Moving Averages

A moving average is an indicator that provides information on the direction and the strength of a trend. It indicates an average price over a specific period. (MA10 = average price over 10 days)

There are several different types of moving averages. A simple moving average gives equal weight to each price. Weighted and exponential moving averages give more weight to the most recent price(s).

The duration of a moving average must be determined according to the length of the market cycle that you are tracking, for example 50 or 100 periods for long-term cycles and less than 25 for short cycles.

Because there is a delay between the evolution of the moving average and that of current prices, it is hard to find a moving average that makes you win consistently.


The price of a currency will be above the moving average in an upward trend and below it in a falling trend. If the market doesn't express any definite tendancy, the price will vary above it and below it.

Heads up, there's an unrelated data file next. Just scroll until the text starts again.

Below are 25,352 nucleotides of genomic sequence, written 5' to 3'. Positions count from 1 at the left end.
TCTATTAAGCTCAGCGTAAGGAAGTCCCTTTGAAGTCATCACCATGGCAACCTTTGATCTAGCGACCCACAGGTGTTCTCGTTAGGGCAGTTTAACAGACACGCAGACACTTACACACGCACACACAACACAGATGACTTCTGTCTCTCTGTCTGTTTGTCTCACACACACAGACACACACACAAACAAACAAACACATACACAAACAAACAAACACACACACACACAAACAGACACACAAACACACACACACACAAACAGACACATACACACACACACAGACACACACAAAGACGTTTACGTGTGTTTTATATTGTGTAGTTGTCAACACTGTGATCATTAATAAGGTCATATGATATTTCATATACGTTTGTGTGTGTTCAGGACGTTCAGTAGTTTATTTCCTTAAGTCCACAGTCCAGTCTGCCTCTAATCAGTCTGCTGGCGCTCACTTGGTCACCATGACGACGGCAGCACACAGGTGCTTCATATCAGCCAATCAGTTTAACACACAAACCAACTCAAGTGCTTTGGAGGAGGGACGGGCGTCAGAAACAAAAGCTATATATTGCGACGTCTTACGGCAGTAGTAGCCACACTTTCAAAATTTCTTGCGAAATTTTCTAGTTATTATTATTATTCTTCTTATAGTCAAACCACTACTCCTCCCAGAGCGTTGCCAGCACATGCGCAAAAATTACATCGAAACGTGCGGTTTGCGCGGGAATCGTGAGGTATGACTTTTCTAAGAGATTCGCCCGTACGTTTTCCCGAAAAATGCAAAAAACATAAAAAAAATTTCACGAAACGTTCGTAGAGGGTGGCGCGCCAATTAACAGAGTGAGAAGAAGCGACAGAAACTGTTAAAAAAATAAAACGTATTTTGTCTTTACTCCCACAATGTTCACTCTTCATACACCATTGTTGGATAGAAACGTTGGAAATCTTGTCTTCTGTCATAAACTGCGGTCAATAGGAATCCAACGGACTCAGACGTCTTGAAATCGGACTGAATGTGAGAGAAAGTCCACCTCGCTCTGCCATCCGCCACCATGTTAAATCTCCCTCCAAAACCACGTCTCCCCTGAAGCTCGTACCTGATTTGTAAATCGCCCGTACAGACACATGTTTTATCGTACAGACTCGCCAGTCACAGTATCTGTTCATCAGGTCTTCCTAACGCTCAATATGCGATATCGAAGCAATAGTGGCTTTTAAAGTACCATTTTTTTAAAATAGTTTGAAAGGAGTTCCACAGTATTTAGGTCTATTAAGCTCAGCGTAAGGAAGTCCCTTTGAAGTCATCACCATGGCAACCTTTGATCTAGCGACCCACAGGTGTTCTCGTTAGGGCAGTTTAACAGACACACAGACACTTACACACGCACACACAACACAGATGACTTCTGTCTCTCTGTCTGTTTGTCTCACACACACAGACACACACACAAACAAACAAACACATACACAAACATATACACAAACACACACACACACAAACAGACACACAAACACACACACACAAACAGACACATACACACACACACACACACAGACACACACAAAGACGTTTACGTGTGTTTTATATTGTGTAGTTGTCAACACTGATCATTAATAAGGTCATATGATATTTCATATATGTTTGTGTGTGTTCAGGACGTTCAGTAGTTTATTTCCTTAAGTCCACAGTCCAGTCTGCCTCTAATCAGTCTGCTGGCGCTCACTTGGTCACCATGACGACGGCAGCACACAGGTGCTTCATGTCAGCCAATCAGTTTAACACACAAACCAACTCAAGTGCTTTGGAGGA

Whenever prices cross the moving average, it can be an indicator that it's a good time to buy or sell.

Moving Average


By using two moving averages (a short one and a long one), it is possible to spot changes in trends and therefore to generate buying or selling signals.

Moving Average (2)


MACD (Moving Average Convergence Divergence)

The MACD allows you to tone down delays that you get with simple moving averages.

It's made up of 2 lines, a short exponential moving average and a long exponential moving average. The MACD histogram measures the difference between the two lines.

The further the MACD moves away from its signal line and the zero line, the stronger the price trend is.

Default parameters

- Short moving average: 12
- Long moving average: 26
- Period of the Signal line: 9

MACD - Moving Average Convergence Divergence